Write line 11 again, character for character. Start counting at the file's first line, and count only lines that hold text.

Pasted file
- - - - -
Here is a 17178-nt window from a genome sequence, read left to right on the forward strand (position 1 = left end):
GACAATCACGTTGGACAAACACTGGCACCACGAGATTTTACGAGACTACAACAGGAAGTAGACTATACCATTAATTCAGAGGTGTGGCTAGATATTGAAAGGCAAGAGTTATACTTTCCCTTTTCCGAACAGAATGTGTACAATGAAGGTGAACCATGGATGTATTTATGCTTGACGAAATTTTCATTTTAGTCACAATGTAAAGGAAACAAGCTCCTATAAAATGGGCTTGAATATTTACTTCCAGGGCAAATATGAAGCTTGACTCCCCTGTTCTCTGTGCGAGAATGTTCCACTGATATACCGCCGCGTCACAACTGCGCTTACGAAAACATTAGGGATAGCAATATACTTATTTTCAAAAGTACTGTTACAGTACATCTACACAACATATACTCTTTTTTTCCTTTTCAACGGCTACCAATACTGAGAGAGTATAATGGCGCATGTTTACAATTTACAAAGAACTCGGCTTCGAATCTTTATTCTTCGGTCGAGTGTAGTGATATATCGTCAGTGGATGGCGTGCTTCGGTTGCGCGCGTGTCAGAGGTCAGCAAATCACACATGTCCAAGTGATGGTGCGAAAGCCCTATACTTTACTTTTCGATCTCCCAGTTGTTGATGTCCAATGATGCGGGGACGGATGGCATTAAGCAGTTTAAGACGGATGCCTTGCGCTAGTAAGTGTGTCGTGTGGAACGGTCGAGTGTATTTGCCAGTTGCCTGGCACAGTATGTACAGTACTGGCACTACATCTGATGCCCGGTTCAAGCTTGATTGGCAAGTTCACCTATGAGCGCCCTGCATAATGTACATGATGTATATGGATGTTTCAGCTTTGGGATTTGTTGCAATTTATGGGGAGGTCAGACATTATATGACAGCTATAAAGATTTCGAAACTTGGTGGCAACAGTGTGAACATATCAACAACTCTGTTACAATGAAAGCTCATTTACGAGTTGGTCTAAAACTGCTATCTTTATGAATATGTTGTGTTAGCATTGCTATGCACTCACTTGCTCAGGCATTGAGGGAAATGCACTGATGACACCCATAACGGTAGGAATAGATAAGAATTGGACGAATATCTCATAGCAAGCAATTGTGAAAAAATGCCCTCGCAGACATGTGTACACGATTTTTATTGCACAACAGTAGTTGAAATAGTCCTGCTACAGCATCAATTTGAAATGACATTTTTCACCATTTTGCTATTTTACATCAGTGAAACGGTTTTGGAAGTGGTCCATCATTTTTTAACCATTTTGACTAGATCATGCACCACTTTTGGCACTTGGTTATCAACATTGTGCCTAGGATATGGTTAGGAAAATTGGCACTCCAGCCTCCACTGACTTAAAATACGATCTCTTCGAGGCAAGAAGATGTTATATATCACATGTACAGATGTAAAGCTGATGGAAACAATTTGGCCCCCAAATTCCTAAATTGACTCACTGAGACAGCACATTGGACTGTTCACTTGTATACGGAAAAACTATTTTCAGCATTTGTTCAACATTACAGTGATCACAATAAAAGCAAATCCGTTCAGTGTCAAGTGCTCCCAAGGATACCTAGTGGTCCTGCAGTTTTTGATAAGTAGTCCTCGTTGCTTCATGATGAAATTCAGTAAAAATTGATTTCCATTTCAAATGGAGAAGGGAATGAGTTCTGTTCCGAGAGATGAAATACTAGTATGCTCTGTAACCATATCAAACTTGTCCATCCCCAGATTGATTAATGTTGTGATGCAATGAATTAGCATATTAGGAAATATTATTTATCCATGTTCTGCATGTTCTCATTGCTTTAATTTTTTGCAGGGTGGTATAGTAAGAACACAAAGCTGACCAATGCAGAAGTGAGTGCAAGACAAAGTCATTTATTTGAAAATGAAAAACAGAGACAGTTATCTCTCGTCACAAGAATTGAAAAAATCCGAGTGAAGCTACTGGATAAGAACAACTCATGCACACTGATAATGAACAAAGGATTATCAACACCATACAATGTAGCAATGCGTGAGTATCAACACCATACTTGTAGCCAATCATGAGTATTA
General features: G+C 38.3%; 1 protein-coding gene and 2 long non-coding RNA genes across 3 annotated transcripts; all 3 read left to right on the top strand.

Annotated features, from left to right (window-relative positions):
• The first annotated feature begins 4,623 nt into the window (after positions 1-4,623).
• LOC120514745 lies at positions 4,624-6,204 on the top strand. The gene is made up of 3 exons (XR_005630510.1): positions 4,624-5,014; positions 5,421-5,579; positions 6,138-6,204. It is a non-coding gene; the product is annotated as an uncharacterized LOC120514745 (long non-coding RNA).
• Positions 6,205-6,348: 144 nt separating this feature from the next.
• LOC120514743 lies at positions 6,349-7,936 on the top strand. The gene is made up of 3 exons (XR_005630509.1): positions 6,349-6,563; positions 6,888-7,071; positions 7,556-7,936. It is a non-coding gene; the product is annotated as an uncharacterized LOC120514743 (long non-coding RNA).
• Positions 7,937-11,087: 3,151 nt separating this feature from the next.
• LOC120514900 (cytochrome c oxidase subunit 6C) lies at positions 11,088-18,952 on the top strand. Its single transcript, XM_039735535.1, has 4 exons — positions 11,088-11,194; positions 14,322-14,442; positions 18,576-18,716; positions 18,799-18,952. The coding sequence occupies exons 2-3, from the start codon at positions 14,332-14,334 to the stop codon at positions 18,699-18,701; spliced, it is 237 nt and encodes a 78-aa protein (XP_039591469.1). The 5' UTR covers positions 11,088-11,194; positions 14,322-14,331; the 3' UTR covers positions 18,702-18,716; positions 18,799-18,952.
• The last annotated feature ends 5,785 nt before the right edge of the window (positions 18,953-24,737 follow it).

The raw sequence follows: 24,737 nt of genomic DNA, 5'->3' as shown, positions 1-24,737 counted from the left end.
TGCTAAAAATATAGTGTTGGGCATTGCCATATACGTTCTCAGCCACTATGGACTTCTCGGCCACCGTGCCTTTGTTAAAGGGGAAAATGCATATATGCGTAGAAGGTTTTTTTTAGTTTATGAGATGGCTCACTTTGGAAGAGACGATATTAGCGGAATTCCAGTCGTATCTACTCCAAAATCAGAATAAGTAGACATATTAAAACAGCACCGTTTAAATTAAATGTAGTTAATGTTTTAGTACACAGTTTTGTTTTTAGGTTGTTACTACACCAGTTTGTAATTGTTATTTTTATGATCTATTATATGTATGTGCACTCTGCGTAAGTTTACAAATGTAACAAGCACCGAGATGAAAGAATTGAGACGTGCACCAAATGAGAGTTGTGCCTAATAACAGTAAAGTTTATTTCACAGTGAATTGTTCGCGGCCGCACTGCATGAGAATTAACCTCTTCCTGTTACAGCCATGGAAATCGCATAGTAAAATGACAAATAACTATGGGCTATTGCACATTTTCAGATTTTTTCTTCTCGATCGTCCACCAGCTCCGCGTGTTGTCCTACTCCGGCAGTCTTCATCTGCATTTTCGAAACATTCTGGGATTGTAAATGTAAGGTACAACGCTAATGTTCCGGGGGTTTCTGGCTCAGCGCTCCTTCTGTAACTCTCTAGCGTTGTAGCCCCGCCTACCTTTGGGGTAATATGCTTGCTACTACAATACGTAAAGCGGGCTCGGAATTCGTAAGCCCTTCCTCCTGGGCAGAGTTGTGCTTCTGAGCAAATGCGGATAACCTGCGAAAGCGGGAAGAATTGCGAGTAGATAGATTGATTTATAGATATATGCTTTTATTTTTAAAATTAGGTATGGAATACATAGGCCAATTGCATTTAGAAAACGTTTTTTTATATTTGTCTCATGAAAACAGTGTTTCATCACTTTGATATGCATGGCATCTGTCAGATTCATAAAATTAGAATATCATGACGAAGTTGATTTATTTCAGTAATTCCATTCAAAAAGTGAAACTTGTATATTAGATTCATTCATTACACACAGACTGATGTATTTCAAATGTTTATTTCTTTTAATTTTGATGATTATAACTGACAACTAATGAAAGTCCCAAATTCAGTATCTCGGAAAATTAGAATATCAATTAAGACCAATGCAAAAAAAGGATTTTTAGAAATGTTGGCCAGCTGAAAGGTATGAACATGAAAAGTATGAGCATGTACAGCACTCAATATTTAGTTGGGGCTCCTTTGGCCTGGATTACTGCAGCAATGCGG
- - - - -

• The last annotated feature ends 5,785 nt before the right edge of the window (positions 18,953-24,737 follow it).